Kava Kava Supplement Guide: Get A Relaxed, Calm Feeling
1. What is it and where does it come from?
Kava Kava is a member of the pepper family and is Native to several pacific islands. The herb has been used widely for over 3,000 years by pacific native populations, and has become popular in Europe and North America.
Kava Kava (Piper methysticum) supplements are produced by using the underground stem of the plant, and the substance in Kava responsible for its effects are Kavalactones.
Kava is also known as: Malohu, maluk, meruk, milik, kew, Rauschpfeffer, sakau, tonga, Wurzelstock, yagona, yangona, yaqona, yongona, ava, ava pepper, ava root, awa, gea, gi, intoxicating pepper, intoxicating long pepper, kao, Piper methysticum, Macropiper, Latifolium, Piper inebrians, kava, kava kava, kava-kava, kava root, kava-kava root, kavain, kava pepper, kavapipar, kawa, kawa kawa, kawa pepper, kawapfeffer, maori kava and rhizoma di kava-kava.
It is important to note that Kava is produced according to certain standards. The standard of highest quality is WS 1490. Not all brand names may meet this standard. When purchasing Kava products, look for this certification.
2. What does it do and what scientific studies give evidence to support this?
Kava is a diverse substance and performs many physiological actions. Kava is best known for its ability to induce relaxation. Kavalactones (the active ingredient), induce physical and mental relaxation, and feelings of well being. These Kava induced feelings of well being and relaxation relax muscles, and help induce sleep.
3. Who needs it and what are symptoms of deficiency?
Anyone in good health can benefit from supplementing with Kava. Because of its sedative properties, Kava is often used by persons who have anxiety3,4,5.
Bodybuilders may benefit from supplementing with Kava as it may offset overtraining. Bodybuilders using Kava should also supplement with Milk Thistle. Persons supplementing with Kava should be monitored by a qualified medical practitioner.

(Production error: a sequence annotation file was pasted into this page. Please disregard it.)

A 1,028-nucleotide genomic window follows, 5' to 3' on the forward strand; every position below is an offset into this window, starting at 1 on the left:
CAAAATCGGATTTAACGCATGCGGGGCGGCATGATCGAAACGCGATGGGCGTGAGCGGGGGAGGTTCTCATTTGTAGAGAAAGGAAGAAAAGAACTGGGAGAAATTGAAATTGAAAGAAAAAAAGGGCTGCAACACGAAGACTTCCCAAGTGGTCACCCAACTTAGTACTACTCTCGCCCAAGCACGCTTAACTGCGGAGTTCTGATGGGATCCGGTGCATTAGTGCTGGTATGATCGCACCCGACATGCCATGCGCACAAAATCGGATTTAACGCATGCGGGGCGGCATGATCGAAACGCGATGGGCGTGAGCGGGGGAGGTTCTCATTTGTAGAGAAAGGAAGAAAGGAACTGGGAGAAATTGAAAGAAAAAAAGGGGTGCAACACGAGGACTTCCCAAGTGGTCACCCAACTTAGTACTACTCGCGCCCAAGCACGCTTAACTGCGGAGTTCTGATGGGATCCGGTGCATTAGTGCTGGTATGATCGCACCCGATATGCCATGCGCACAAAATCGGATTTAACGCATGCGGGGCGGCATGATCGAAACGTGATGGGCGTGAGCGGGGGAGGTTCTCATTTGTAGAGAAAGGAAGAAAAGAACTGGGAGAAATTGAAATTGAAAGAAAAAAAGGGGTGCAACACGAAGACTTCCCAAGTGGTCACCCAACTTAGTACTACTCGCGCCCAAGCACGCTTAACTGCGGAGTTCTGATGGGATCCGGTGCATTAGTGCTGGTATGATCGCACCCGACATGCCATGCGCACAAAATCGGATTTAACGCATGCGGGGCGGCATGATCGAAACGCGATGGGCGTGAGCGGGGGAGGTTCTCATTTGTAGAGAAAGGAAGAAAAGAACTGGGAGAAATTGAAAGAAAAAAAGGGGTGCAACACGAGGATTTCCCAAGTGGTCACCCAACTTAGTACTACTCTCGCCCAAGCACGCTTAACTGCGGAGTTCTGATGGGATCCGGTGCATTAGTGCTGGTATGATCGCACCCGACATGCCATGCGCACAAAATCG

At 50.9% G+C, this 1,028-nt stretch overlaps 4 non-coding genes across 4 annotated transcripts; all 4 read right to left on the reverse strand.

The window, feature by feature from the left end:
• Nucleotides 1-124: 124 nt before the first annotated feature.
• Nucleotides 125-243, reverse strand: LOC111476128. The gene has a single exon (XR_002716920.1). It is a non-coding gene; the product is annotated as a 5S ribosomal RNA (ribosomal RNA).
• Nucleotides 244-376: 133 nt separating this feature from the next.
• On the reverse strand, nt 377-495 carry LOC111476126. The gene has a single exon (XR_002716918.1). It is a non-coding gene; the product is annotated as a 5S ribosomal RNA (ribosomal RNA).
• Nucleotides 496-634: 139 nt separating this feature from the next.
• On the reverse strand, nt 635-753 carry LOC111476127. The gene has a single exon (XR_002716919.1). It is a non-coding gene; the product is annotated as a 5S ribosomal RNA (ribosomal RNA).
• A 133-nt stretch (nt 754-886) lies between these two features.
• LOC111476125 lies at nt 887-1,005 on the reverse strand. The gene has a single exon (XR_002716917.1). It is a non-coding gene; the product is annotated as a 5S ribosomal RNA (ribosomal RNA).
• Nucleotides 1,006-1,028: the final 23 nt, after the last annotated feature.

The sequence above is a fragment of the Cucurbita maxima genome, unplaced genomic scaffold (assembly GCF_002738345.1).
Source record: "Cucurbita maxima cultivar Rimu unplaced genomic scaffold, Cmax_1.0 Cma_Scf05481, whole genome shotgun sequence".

4. How much should be taken? Are there any side effects?
No rigid dosage procedures have yet been established, but it is recommended that dosage should not exceed 300mg daily.
Side effects of overdose can include: difficulties focusing and temporary dilation of the pupils, skin rashes, hypertension, reduced protein levels, blood cell abnormalities, liver damage, muscle weakness, visual impairment, dizziness and drying or a yellowing of the skin6. Persons experiencing these side effects should immediately discontinue the use of kava products. This product should not be used continuously for a period exceeding three months. 7
Because of its sedative effects kava should not be used by pregnant women or nursing women. Persons consuming alcohol should avoid Kava supplementation8 and, because of its sedative effect, Kava should not be consumed before driving or operating heavy machinery. 7
There have been safety concerns associated with Kava use. Because of a series of deaths linked with kava, German officials are considering banning the supplement9, although a study done on the cases in question showed that of the seventeen persons supplementing kava, five of those persons were shown to have no problems resulting from kava, while the other twelve cases were shown to be complicated by other factors, thus calling kavas causational role into question. 10
In addition, four case reports linking kava products to liver toxcitity have appeared in scientific literature. 11,12,13It should be noted, however, that all of the case study subjects were also taking other medications that have been linked to liver damage. 15 Thus, no conclusions can be reasonably reached based on the four case studies cited. In the United Kingdom there have been three cases of liver toxicity suspected to be due to kava, but as of this time further data is needed. 16
Breaking research (resulting from unfounded claims that kava is harmfull) has determined that persons suffering side effects from kava (about two in thirty-six) have immunologically mediated idiosyncratic mechanisms and that direct toxic mechanism is much less likely. 17 This suggests that the problems experienced from kava use by a very small segment of the population is due to an immune system dysfunction rather than the kava itself.
Evidence shows that toxicity can be eliminated if the product is manufactured correctly. 18 Further research established that kava rarely causes liver injury. 19 A study done on rats showed that kava extracts had no effect on liver function and were not at all harmfull. 20
The breaking scientific evidence on this product shows that it is safe. Persons considering using kava as a supplement should consult with a physican prior to use.
5. Where can I get it?
There are different brand names that manufacture supplemental kava. Below is a listing of all available kava products for sale on Bodybuilding.com.